Sopa de Piedras
Marcia Brown; Traducción de Teresa Mlawer
Here is the Spanish version of the 1997 Aladdin Paperbacks: Simon & Schuster booklet "Stone Soup." Let me borrow some comments from there. I know Marcia Brown from her lovely "Once a Mouse." This book has some of the same charm. She first published "Stone Soup" in 1947. This telling gives color to the common story. Three soldiers are making their way home from war through foreign territory. The townsfolk see them coming and hide their food. Family after family, when asked by the soldiers, claims to have no food to offer. So the three proclaim that they will have to make stone soup. This claim makes the people curious, and they readily supply a large pot, lots of water, a fire to boil the water, and then three large smooth stones. After salt and pepper are asked for and provided, the soldiers say "Stones like these generally make good soup. But oh, if there were carrots, it would be much better." Françoise thinks she has a carrot or two and brings an apron full. "A good stone soup should have cabbage. But no use asking for what you don't have." Marie thinks she could find a cabbage somewhere and comes back with three. So it goes through sides of beef, potatoes, barley, milk. Soon there are tables in the square and torches, and the peasants ask themselves if a feast like this does not require bread and a roast and cider. They eat and drink and dance and sing far into the night. They even get to sleep in the priest's, baker's, and major's houses! "Such men do not grow on bushes" gets translated here "Hombres así no se encuentran todos los días." Art of two or three colors -- brown, orange, and red -- make for pleasant illustrations balanced with text all along the way.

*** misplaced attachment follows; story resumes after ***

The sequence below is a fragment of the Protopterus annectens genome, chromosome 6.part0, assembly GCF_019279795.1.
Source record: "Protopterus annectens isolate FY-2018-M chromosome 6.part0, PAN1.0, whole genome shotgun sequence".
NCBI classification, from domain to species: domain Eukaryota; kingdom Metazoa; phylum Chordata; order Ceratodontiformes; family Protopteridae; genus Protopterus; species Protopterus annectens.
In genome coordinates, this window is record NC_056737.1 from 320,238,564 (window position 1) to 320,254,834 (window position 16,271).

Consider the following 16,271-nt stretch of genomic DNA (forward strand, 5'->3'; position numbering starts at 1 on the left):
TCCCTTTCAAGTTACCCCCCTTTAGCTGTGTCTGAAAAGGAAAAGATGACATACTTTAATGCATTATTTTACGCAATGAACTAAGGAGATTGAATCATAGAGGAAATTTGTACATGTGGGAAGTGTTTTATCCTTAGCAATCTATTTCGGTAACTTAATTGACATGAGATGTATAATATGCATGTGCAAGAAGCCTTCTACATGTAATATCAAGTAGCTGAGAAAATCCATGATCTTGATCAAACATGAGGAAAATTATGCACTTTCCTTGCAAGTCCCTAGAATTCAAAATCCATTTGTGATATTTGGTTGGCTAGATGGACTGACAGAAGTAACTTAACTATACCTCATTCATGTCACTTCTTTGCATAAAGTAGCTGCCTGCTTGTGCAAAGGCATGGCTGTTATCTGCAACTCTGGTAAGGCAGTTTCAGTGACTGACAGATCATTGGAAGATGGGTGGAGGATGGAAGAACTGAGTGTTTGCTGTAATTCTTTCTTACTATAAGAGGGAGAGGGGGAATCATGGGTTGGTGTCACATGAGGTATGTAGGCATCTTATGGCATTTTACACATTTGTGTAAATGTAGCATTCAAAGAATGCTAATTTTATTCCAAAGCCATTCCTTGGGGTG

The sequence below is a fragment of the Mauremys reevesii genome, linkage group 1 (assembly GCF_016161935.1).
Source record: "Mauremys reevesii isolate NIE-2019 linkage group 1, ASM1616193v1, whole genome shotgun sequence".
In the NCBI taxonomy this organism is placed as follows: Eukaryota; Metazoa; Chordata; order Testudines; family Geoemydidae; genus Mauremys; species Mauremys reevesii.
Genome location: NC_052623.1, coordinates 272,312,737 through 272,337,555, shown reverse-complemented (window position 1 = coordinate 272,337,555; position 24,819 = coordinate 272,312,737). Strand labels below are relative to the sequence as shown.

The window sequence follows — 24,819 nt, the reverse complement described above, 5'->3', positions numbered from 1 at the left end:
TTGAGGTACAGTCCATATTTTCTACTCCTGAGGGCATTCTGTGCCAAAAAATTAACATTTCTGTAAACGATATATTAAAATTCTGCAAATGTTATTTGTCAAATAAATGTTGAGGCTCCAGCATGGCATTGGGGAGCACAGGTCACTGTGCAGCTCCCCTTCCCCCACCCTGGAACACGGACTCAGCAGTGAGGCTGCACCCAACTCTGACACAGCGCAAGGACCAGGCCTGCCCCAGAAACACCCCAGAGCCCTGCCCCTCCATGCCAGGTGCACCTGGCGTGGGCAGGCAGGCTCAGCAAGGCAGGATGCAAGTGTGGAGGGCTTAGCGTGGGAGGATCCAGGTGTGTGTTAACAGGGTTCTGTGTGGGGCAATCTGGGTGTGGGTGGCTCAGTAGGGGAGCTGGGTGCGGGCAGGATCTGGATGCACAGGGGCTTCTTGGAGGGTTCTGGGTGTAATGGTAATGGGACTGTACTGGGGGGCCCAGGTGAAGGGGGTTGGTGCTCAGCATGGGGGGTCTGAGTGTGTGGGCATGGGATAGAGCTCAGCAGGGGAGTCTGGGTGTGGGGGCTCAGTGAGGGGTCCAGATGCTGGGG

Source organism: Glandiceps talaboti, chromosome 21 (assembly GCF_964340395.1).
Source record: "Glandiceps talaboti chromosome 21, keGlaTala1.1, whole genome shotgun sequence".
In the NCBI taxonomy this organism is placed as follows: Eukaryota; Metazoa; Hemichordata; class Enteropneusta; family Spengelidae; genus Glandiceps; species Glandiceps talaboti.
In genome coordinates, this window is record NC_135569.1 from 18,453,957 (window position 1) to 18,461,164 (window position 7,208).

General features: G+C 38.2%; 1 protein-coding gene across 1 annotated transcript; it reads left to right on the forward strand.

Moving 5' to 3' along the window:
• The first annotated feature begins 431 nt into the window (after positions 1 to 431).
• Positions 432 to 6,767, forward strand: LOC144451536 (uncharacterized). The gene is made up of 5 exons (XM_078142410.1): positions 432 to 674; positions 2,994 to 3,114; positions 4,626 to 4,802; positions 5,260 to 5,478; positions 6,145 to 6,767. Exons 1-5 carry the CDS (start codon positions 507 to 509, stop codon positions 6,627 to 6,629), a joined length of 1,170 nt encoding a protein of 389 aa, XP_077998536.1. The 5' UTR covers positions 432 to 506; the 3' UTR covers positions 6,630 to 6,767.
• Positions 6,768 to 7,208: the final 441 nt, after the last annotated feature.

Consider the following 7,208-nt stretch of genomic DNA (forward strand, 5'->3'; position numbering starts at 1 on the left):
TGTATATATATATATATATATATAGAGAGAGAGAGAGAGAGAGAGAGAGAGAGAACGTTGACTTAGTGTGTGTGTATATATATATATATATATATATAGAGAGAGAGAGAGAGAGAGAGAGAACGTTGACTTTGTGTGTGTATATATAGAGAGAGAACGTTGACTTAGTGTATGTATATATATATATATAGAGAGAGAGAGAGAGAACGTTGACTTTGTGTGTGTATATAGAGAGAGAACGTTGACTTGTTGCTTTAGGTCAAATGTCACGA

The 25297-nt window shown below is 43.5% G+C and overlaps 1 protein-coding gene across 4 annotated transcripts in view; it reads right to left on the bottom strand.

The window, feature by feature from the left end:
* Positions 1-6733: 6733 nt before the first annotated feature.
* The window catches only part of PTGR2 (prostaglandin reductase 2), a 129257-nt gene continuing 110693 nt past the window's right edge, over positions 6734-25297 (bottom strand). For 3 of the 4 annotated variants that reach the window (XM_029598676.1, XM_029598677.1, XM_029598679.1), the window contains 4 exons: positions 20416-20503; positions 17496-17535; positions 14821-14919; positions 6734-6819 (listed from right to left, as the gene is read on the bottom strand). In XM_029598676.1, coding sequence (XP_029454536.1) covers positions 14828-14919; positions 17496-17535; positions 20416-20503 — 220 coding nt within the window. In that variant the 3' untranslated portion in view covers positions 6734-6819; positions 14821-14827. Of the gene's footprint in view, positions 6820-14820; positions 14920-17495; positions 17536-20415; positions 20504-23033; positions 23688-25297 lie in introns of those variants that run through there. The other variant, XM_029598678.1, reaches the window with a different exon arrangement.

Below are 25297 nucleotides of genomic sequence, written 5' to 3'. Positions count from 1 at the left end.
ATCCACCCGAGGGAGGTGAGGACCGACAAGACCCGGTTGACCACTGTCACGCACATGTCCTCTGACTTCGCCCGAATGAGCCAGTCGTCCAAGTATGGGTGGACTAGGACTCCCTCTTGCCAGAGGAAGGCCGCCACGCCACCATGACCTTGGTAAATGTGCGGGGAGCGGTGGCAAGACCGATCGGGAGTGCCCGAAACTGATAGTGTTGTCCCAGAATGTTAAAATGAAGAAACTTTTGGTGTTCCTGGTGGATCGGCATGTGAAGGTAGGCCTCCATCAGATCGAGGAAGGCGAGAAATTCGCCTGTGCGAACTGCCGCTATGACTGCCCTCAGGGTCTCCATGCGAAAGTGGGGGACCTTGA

Lectorum Publications, Inc.